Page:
Hot Enfield isn't enough to thaw Jays

November 29, 1990|By Ken Murray | Ken Murray,Evening Sun Staff

"Hot" was a relative term at Johns Hopkins' Newton H. White Athletic Center last night.

The Blue Jays' Andy Enfield was semi-torrid once he decided to unleash his heat-seeking jump shot midway through the first half.

The University of Rochester's Adam Petrosky, meanwhile, was semi-conscious, scoring most of his career-high 31 points from the distant perimeter.

And then there were the 1,075 Hopkins fans who sweated along with their team in sauna-like conditions as gym temperatures climbed into the mid-80s.

On a night when Indian summer revisited Baltimore, Rochester, the defending NCAA Division III champion, squeezed out a sweltering 81-73 victory over -- get this -- the cold-shooting Blue Jays.

"We're not nearly the shooting team this year we were last year," Hopkins coach Bill Nelson said after dropping his home opener.

Except for Enfield, that is. The 6-foot-1 senior guard and team captain is carrying the Jays on his back at the moment. Five games into a shooting slump, the Blue Jays are hitting just 43 percent from the field. Subtract Enfield's blistering 56 percent accuracy and the rest of the Jays check in at a frigid 38 percent.

The wonder, then, is that Hopkins has won three of its first five games. And that as bad as they shot last night -- they missed 10 of 22 free throws -- they still had a chance to win it.

"He kept us in the game," Nelson said of Enfield's 33-point performance that was two shy of his career high.

It was a curious 33-point performance. For the first 10 minutes, Enfield tried to coax his teammates out of their slump. No dice. Eight minutes into the game, he hadn't taken a shot and Hopkins trailed by 13.

With 10:33 left in the half, he pumped in a baseline jumper for his first bucket of the night. He finished the half with 10 points, then fired in 23 in the second half, twice getting Hopkins as close as a point. But try as he might, he couldn't get the Blue Jays over the hump. Or past Petrosky, who far exceeded his previous career high of 20 points.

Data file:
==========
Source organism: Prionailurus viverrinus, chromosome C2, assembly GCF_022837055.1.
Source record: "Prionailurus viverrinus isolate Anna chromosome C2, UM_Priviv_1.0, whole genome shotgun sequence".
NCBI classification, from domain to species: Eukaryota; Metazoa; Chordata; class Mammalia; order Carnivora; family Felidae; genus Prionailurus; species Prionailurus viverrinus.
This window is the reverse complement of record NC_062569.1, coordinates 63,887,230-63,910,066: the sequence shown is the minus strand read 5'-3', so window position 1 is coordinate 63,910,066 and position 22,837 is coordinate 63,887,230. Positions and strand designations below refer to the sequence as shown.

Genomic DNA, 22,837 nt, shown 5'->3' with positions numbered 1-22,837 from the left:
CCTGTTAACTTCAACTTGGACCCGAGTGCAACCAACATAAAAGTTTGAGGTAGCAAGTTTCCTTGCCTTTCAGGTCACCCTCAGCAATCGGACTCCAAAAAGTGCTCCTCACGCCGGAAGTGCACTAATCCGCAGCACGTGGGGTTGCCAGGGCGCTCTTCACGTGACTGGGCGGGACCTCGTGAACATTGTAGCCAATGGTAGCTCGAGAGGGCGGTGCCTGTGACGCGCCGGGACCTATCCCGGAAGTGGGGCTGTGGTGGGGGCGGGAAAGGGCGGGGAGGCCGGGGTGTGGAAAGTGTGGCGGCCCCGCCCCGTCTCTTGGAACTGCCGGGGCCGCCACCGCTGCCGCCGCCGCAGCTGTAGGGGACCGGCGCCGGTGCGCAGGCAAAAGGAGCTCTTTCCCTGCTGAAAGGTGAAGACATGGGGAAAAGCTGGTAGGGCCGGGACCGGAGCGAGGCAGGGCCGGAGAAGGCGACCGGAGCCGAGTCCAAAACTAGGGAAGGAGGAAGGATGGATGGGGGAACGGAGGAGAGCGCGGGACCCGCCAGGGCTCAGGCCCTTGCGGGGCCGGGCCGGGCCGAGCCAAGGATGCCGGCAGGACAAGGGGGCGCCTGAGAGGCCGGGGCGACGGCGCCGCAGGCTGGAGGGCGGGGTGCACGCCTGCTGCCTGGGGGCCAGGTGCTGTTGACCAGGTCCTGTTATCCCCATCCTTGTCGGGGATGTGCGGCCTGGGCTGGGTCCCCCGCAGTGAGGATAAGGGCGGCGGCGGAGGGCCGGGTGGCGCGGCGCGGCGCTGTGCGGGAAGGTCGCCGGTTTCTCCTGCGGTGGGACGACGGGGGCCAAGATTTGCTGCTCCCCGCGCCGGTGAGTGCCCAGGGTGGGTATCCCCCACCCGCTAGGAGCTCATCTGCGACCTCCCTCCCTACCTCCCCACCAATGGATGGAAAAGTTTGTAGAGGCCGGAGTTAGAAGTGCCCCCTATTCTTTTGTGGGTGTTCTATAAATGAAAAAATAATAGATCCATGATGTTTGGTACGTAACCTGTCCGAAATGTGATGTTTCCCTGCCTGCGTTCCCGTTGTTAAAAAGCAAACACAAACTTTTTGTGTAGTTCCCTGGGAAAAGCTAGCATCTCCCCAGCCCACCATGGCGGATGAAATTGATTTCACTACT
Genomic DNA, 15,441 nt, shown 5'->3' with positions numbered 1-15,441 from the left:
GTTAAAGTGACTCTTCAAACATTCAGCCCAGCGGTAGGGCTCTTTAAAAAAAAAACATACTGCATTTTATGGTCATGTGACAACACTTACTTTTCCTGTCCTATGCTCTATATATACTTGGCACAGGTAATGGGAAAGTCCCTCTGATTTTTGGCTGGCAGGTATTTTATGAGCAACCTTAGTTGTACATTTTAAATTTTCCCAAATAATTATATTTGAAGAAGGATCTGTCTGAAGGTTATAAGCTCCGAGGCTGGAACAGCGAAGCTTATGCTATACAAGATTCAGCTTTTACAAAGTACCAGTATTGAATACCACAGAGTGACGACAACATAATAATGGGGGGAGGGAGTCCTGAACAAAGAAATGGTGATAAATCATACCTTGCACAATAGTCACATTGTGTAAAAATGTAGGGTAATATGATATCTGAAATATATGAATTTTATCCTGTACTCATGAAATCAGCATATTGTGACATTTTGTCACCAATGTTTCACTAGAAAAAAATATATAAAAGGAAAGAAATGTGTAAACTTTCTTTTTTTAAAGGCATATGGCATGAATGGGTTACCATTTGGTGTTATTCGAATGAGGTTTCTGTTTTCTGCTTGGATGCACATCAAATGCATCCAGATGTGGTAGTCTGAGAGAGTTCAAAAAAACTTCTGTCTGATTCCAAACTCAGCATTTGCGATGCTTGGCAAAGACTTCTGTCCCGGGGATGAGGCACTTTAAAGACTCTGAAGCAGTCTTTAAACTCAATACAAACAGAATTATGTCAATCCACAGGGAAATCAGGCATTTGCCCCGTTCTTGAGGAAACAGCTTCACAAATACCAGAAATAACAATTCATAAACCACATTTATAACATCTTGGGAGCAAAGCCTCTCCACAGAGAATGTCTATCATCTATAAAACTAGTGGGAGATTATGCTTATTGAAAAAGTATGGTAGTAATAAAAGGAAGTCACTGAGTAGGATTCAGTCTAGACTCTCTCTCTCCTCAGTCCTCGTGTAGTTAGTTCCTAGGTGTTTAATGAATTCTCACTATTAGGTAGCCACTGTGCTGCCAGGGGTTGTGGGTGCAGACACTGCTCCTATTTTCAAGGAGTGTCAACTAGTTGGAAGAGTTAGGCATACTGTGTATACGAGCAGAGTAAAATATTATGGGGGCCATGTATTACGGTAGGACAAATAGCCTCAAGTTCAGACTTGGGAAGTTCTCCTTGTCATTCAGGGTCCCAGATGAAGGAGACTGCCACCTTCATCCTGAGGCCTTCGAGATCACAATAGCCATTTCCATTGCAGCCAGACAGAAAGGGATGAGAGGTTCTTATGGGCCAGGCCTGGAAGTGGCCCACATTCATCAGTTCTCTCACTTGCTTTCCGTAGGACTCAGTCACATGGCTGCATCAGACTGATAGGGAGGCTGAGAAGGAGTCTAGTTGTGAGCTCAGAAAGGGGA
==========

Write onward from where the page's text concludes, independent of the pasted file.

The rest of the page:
Enfield hit 13 of 22, and four of nine from three-point range, to win the battle of sharpshooters. But Petrosky (12-for-18, 4-for-6) won the war. Hopkins packed its defense inside to muzzle the bigger Yellowjackets and their 6-8 standout, Chris Fite. The defense, devised by assistant coach Bob McClone, achieved its primary purpose.

Fite scored eight points and was not a factor. But the price Hopkins paid was giving open shots to Petrosky, who nailed his two most damaging three-pointers at the 13-minute mark of the second half to turn a sweaty 47-46 Rochester lead into a 53-48 advantage.

"People haven't been able to stop Fite," said Rochester coach Mike Neer, "so we haven't had to show what we could do on the perimeter. They tested us and we answered."

"I couldn't believe the way they hit from the outside," Enfield said. "They never showed us that before. If we shot the way we usually do, and they shoot the way they usually do [from the outside], we would win. Last year they killed us inside [in a 87-69 Rochester victory].

"The loss makes the team want to win even more now. The fact they are defending national champs doesn't mean anything to me. I respect what they accomplished, but I knew we could play with them before this game."

All Enfield needs is a little more warmth from the rest of the team.


Bill Zahn scored 12 points and Jay Gangemi and Eric Hastings had 10 apiece for the Jays. And although he didn't score, point guard Dave Eikenberg contributed four critical steals and six assists . . . For the 43rd straight game in a streak that dates to February 1989, Rochester (4-1) forced its opponent to shoot less than 50 percent from the field . . . In the women's preliminary, Hopkins fried Rochester, 78-46, getting 21 points from Juliane Rolapp, 16 from Kristie Kantowski and 12 from Tracey Williams.

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